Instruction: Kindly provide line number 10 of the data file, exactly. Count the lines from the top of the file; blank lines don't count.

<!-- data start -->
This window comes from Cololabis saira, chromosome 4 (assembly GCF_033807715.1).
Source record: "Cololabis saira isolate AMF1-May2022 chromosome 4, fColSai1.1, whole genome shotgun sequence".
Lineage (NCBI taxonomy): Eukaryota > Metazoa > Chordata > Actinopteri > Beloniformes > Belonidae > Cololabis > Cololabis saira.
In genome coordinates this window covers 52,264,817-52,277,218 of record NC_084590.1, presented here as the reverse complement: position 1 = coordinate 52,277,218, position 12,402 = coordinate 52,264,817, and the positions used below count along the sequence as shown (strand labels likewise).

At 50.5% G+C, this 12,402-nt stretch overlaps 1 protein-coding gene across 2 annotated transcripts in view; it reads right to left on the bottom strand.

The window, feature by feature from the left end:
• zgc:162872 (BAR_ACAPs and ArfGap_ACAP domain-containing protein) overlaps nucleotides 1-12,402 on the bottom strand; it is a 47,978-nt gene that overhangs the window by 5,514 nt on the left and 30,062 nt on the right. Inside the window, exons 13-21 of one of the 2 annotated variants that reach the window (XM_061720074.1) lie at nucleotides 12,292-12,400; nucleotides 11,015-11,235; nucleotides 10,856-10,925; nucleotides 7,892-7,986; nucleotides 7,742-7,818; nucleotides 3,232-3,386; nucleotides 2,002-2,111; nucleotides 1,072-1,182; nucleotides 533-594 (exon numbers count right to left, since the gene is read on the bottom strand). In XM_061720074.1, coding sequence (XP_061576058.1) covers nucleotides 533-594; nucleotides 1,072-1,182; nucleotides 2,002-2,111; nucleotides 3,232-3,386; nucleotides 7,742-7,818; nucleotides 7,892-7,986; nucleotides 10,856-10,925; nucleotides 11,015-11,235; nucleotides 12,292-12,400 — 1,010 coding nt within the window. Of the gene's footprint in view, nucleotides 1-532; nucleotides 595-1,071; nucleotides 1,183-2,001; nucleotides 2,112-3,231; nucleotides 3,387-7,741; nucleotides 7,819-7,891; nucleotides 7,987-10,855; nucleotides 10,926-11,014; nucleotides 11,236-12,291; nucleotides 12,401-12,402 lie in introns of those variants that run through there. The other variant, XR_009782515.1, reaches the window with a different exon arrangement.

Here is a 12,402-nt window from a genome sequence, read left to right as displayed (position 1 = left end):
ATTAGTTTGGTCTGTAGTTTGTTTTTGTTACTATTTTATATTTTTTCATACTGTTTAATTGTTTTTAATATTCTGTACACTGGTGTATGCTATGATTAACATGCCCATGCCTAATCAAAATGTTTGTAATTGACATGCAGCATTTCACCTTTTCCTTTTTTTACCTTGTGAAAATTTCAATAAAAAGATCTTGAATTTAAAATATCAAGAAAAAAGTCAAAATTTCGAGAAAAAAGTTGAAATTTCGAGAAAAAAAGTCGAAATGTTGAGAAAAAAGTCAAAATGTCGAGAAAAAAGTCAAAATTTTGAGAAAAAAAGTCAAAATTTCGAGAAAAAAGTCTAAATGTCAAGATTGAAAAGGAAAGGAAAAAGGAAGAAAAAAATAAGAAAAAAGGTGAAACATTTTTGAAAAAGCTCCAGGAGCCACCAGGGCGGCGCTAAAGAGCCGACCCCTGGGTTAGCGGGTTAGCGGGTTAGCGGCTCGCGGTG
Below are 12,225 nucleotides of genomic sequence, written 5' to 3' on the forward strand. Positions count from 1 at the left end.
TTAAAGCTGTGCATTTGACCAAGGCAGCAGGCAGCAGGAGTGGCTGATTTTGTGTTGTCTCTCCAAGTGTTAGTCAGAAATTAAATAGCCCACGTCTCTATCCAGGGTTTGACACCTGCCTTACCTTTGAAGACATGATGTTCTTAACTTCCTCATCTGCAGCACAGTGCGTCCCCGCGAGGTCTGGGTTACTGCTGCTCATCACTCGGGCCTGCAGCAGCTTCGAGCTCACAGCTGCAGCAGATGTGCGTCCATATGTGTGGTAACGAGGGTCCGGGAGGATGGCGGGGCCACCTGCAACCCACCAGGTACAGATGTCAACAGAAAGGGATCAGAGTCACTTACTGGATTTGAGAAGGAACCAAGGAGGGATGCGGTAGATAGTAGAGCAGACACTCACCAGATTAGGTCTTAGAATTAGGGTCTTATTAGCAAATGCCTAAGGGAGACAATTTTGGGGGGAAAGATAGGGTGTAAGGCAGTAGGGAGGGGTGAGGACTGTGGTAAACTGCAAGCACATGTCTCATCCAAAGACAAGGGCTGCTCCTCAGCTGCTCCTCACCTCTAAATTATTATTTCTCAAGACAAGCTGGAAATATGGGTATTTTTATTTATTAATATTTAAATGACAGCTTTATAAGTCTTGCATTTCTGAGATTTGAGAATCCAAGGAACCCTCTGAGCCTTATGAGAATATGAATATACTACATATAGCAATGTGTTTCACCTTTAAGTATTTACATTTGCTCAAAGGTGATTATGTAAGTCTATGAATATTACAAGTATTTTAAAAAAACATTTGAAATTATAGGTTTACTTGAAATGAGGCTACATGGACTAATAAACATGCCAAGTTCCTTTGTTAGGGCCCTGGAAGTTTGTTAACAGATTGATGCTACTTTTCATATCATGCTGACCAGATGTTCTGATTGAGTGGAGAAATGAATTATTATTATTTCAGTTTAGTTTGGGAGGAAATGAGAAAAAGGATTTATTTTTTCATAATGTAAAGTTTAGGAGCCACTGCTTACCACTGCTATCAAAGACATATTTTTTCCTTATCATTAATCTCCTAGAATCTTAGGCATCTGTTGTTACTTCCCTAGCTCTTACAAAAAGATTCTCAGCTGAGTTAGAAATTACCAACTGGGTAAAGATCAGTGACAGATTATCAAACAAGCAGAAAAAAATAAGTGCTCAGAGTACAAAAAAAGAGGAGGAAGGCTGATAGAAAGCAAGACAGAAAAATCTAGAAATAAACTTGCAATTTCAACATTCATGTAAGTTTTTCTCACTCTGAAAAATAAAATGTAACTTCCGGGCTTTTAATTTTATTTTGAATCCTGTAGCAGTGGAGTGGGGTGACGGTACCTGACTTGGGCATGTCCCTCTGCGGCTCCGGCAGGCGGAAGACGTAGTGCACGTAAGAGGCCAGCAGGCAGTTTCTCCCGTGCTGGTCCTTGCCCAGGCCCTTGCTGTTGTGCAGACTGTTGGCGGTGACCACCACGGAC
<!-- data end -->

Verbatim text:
Below are 12,225 nucleotides of genomic sequence, written 5' to 3' on the forward strand. Positions count from 1 at the left end.